“And there you have it, gentlemen. We have dealt them the first strike, and now it is up to you to deal them the fatal blow. Send the full might of our army across the river and we will break the infidel horde.” Silence echoes through the command tent as Valkovich finished speaking. After several long seconds of deafening quiet one of the assembled Marshals, Cyneric Prodan, broke the silence by stating bluntly,
“With all due respect, your holiness, it is the opinion of this council that sending our forces across the river is not in our best strategic interest.” Kirill stood in stunned silence before his face turned a deep shade of rage and shouted,
“Not in our best strategic interest? I don’t give a damn about what you doddering fools consider the best course of action! I am Kirill Valkovich and I order you to attack the Infidels!” Marshal Galovin shouted back,
“You have no authority over us, boy! We have listened to your insanity for too long, blindly following you as you lead us like sheep to the slaughter. No more! It is high time for us to settle this, our way. Now sit down before I order you seized and hung for treason, you pompous bastard!” Kirill struck Daro and drew his sword, weighing his chances against six seasoned Riddenhimic Marshals. He fled instead, gathering his white robed guards and mounting horses, fleeing deep into the Riddenheimc countryside.
The order to pursue him was quickly issued, but the Marshals instead turned to more pressing concerns. A proper messenger was debated on, and eventually a Captain named Vladimir Nikitavich Elkin was brought forward. Marshal Littaur debriefed him,
“Take a small raft and white flag across the river and deliver to the Volgars the following message: Let us settle things in the old ways, the ways of Rulav and Ragnvaldr. Let them pick a suitable location and choose a champion. If their man emerge victorious, tell them we will withdraw and provide compensation for all lives lost since Serzant. If we should win then we will ask for the same, along with the release of all Iskrenites held in captivity in Volgaro. Go and pray they don’t kill you before you cross the river.” The message was printed on fine parchment and folded into a crisp envelope and closed with the seal of the six Marshals, and Captain Elkin saluted and set off, leaving the tent in silence once again.
As the raft approached the Volgar side of the Dolgava, a horn was sounded, along the now gaping whole in the wall stood men crouched with matchlocks waiting. One in a slightly fancier garb said something in Sudenspiel the language of southern Volgar, before speaking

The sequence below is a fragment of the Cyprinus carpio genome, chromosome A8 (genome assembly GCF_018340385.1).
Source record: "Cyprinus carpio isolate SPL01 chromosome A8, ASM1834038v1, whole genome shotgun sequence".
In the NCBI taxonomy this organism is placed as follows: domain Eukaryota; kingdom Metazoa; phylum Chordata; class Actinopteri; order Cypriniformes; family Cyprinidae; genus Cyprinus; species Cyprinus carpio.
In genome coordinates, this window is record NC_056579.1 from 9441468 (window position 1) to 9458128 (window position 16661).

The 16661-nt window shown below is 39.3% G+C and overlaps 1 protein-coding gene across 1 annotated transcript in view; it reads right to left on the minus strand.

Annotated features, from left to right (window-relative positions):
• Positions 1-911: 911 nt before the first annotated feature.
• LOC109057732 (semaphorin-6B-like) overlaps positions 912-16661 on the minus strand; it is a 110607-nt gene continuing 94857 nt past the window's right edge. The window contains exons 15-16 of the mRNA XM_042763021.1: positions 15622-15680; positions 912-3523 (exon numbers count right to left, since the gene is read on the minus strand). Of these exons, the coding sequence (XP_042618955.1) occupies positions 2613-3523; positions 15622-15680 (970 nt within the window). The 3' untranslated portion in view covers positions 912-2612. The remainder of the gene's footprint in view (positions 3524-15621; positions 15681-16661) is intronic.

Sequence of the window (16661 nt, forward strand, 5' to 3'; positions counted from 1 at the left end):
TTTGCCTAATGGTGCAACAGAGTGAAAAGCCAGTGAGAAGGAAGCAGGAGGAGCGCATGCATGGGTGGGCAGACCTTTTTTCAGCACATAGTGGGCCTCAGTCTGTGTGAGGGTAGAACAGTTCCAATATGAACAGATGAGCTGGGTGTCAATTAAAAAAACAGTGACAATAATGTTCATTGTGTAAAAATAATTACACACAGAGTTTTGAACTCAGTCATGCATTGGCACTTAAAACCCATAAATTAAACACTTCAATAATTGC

In the kostuan tongue. “Halt!”
Vladimir raised his white flag high and called out in Kostuan,
“Hold now! I come under this flag of truce to present your commanders with this message!” He raised the sealed letter high to prove his words.
The man tapped one of his men who went running into the camp. He then turned his gaze back to the messenger. “Come forth but keep your weapon on your hilt, understand?”
Vladimir nodded and ran his raft aground, and stepped onto the Volgar shore.
The captain led Vladimir through the camp, near the breach the Riddenheimic soldiers who had fallen had been gathered and cleaned up and their eyes closed. The two would come to a large tent within the center of the camp. “I recommend bowing when you enter lad.” The captain said before leaving back to his post.
Vladimir entered the tent and bowed to the assembled Volgar commanders. He raised himself back up held out the letter as he spoke in Kostuan,
“Gentlemen, I bring an offer from my superiors to end this madness without the loss of a great many men on both sides of the Dolgava.”
The marshals debated amongst each other in the volgar tongue before Drovijj stood from his chair. “What's your name son?” the Old Marshal said, lighting his pipe.
“Vladimir Nikitavich Elkin, sir. Captain under Marshal Jochen Littauer in his honored company.”
“I am Drovijj Van Utreik, Lord Marshal of Volgaro.” He said, giving a nod. “Now that we are introduced, what is this offer your Marshal’s have come up with?” he said with a cold gaze towards the messenger.
“The Marshals wish to end this in the old ways, a duel between chosen champions of both sons of Vermundr. The details are all in this letter.” He handed the letter off to Drovij and waited.
Drovijj opened it reading for a moment, then looking at one of the Marshals, a rather tall man even by Volgar standards with a singular eye. ‘Maxim my boy you will be ready for combat by the morn.”
Maxim nodded exiting the tent, Drovijj then looked back to Vladimir. “As for you, we will be sending you back with your dead, we have no wish to keep them from a proper burial in the way of their people, and in their home.”
Vladimir bowed again as he left and spoke with a tone of respect,
“Thank you sir, that is most generous of you. I shall see to it personally that each man is returned to their families for a proper burial, though I’m afraid I must ask for a larger boat to carry them, as my small vessel can barely fit myself.”
“You can take those that those men died to get back to, and it is not generous, it is simply the way we distinguish ourselves from the animals that stalk the wilderness lad.” The Lord Marshal said.
The next morning as the sun rose over the Riddenheimic side of the Dolgova, the Volagr host crossed the river waiting to meet the Riddenheimic army for the duel.